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Hidden from view for the
vast majority of the public—buried mid- way through a little page that explains the complicated methodology behind the famous New York Times Bestseller list—is an unusual phrase. It says, with matter-of-factness, “among the categories not actively tracked at this time” are so-called “perennial sellers.”
It’s an industry term for
perhaps the most important type of book in publishing, one that is responsible for the vast majority of the revenue for the $70 billion dollar book industry: the titles published long ago that keep selling without fanfare and without attention.
In their purest form, every
writer, musician, entrepreneur, designer, journalist, producer, filmmaker, comedian, blogger, pundit, actor, investor—anyone doing any kind of creative work—is attempting to do one thing: make something perennial—something that has impact and survives.
All my life (and career)
I have been studying these kinds of perennial sellers. Not just because it’s what I do for a living as an advisor to writers, musicians, and entrepreneurs, but to incorporate them in my own writing. What follows are some of the lessons we can learn from the creators who have made things that last—not for months but for years.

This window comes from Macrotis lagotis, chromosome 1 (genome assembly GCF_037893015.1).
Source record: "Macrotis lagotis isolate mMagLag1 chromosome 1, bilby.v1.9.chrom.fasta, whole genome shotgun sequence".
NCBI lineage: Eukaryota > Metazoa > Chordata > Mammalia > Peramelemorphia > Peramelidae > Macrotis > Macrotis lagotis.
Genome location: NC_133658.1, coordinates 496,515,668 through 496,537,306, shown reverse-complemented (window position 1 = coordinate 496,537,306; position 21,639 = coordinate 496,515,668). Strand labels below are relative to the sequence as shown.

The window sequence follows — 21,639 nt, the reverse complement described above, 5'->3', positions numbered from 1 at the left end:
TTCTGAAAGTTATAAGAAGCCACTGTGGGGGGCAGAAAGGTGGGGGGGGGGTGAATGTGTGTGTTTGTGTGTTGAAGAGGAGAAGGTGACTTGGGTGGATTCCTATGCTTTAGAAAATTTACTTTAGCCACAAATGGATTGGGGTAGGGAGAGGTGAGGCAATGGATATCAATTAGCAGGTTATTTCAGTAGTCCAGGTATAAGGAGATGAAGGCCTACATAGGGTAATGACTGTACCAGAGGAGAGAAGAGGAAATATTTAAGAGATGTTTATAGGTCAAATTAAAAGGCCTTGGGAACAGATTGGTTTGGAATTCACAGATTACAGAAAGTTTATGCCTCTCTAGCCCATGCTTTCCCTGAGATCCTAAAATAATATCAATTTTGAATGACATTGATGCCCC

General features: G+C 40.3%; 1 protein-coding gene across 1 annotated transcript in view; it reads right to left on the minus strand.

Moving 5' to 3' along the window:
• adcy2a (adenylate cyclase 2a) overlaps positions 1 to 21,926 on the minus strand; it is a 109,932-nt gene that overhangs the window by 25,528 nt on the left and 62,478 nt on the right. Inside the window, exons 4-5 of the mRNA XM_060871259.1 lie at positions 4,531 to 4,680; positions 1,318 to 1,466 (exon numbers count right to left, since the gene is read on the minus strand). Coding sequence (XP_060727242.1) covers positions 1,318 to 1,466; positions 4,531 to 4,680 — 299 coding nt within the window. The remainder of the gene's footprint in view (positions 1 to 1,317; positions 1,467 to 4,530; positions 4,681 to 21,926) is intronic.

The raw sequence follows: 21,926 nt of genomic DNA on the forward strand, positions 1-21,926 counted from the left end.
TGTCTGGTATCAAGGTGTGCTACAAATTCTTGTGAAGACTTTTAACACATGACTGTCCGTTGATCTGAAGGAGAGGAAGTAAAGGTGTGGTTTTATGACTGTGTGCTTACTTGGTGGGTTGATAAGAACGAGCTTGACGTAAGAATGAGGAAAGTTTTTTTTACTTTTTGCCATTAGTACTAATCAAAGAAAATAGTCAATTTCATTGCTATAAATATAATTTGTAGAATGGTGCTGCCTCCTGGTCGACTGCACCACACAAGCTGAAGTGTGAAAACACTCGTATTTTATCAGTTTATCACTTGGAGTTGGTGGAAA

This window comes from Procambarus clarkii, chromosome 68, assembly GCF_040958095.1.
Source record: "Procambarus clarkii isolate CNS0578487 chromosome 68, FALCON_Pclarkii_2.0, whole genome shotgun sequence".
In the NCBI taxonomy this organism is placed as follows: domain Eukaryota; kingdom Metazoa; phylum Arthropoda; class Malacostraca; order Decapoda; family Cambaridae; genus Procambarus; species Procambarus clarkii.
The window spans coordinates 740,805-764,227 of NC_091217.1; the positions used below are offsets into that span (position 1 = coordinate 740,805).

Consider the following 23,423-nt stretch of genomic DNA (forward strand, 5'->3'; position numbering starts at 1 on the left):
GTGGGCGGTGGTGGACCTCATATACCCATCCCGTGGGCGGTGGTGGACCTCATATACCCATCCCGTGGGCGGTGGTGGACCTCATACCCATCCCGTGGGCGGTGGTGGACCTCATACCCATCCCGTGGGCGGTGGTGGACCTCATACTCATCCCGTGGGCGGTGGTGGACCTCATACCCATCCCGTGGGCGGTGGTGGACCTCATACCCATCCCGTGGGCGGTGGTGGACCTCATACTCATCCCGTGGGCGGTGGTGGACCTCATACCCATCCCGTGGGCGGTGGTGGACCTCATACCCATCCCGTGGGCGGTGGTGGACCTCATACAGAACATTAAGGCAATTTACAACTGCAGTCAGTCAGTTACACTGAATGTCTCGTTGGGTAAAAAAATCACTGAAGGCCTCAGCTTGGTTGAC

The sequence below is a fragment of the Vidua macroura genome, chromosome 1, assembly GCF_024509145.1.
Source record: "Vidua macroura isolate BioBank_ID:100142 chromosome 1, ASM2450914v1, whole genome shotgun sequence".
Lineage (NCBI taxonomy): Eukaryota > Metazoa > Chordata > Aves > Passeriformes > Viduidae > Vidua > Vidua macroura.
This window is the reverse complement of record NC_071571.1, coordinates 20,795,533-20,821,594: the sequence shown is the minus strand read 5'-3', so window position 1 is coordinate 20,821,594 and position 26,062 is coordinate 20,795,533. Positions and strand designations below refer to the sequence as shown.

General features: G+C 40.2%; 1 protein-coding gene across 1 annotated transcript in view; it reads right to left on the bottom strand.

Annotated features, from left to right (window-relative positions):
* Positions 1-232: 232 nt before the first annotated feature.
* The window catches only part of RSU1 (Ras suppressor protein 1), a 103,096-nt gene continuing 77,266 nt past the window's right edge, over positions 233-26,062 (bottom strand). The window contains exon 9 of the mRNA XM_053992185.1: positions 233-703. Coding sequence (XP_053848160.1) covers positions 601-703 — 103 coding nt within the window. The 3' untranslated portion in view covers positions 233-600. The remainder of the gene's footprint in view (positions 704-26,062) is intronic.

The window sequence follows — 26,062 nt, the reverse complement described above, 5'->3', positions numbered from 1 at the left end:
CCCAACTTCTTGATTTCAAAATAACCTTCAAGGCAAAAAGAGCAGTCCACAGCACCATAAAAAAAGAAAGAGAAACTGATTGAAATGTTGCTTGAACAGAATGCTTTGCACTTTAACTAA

Making Something That Lasts •
The Work Is What Matters: The first and most essential step of a perennial seller is creating something truly great. It starts by wanting to create a classic. • Think Long Term: As you are deciding what to make, it’s essential that you root it in what is timeless. Otherwise, it doesn’t matter how great it is in the moment—it won’t last. • Seek Out A Blue Ocean: Can you redefine or create a category, rather than compete in one? • Know Your Audience: It’s important to “scratch your own itch” as the saying does, but are you actually sure people share your itch?
Marketing Something That Lasts •
Marketing Is Your Job: If you don’t care enough to market your work, why should an audience buy it? • The Rule You Can’t Forget: start by acknowledging a blunt but important truth: Nobody cares about what I have made. Humility always works harder than ego • Only One Thing Matters: Word of Mouth • Free. Free. Free.: Free is one of the best ways to get fans. The more you reduce the cost of consumption, the more people will be likely to try your product. • Find Your Champions—The More Influential, the Better: When a real person, a real human being that many others trust says, “This is good,” it has an effect that no brand, no ad, no faceless institution can match. • Getting Media Attention: Media is a seller’s market. Focus on what’s unique and special, Don’t be afraid of controversy, Start small and trade up the chain, and keep your platform in mind
What’s Luck Got To Do
With It? • It would be dishonest to talk about creating a classic, perennial seller, and pretend that luck has nothing to do with it. Because luck matters a lot. No matter what we have heard from our parents, hard work does not trump all. • But, the more you do, the harder you work, the luckier you seem to get.
Success isn’t something you’re after
for a month or two. You want to be evergreen. To sell for decades. To be classic. To make the backlist. To be a perennial seller. Because that’s where the impact is, in reaching people, and lasting.